How buying certified organic cotton changes the lives of farmers in India.
In a world of “fast fashion” and unrealistically cheap clothes, how often do we stop and think where our t-shirt came from? If a dress costs $10, you can safely assume that two-thirds of that is the price of fabric, and another 10% constitutes the cost of transportation. So, just how much does that leave for the person who made the item?
The vast majority of cotton grown in India is now genetically modified, meaning farmers have to spend money they do not have on cultivating these crops. Pesticides are not only expensive, but also damaging to the environment, with pesticide poisoning causing hundreds of deaths every year in India.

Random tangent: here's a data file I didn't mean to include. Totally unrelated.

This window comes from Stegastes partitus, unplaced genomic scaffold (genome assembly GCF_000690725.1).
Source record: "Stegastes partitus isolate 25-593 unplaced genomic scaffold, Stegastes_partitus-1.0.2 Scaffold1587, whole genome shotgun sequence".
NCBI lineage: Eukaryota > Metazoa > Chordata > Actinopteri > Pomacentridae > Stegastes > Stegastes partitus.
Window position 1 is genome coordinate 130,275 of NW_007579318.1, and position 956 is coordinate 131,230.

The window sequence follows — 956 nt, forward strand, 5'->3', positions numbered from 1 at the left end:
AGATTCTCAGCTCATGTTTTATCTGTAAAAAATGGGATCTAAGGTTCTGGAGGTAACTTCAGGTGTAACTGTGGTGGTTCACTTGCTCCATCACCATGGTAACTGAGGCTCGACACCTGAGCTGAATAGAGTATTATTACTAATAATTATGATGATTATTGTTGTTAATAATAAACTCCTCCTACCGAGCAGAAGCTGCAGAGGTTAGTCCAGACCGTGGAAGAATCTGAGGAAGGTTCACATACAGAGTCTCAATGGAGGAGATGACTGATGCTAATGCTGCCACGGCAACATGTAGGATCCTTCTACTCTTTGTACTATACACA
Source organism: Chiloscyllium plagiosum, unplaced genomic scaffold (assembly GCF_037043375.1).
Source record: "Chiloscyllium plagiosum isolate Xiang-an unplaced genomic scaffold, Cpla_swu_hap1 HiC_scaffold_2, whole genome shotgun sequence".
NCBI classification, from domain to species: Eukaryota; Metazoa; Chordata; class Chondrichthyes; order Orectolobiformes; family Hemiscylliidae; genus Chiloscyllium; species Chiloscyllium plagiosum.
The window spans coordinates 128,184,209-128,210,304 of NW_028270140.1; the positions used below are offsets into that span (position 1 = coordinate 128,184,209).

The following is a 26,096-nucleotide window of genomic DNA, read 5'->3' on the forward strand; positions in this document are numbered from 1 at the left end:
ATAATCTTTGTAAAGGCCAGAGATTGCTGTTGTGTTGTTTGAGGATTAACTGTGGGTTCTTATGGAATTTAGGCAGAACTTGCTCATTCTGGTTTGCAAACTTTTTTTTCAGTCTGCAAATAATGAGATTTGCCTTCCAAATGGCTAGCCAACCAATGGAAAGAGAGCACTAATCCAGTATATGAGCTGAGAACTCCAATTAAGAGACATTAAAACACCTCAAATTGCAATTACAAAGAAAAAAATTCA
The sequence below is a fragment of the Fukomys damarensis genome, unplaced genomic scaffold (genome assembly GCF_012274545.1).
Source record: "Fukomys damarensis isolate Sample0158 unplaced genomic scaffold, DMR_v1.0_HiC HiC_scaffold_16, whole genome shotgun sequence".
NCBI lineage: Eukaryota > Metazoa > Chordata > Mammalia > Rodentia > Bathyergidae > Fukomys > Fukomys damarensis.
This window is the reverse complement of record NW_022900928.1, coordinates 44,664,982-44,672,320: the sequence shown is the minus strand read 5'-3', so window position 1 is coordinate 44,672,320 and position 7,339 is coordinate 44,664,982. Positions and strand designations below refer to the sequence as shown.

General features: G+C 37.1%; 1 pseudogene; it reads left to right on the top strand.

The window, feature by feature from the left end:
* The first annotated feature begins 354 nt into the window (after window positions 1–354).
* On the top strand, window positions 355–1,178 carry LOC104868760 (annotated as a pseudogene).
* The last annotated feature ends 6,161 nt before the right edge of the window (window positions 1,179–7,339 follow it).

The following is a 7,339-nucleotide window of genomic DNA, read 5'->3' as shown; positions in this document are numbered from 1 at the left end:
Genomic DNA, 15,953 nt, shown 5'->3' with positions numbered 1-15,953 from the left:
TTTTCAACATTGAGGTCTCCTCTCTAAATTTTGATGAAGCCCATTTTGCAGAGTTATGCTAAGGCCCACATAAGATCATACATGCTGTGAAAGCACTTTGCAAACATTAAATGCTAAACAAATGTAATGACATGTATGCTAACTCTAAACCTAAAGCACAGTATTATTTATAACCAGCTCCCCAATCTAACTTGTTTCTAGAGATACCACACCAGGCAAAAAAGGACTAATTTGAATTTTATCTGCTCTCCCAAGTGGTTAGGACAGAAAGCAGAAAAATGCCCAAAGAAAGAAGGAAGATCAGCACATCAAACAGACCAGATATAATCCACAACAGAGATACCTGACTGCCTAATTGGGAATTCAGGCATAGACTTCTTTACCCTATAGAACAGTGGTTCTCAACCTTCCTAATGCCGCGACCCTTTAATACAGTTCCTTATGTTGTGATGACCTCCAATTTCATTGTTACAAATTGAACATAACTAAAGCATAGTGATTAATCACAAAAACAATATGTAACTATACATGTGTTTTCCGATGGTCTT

Since the late 1990s, over 250,000 farmers have committed suicide, unable to bear the costs of GMO farming.
Chetna Organic is working to help farmers grow and sell organic cotton, collaborating with over 8,000 growers across India. As consumers, we have the power to help people who grow the cotton that makes our clothes change their lives for the better, and paying the Fair Trade premium is the first step in signaling to the industry that it’s time for a change.
The views expressed in this article are the author’s own and do not necessarily reflect Fair Observer’s editorial policy.
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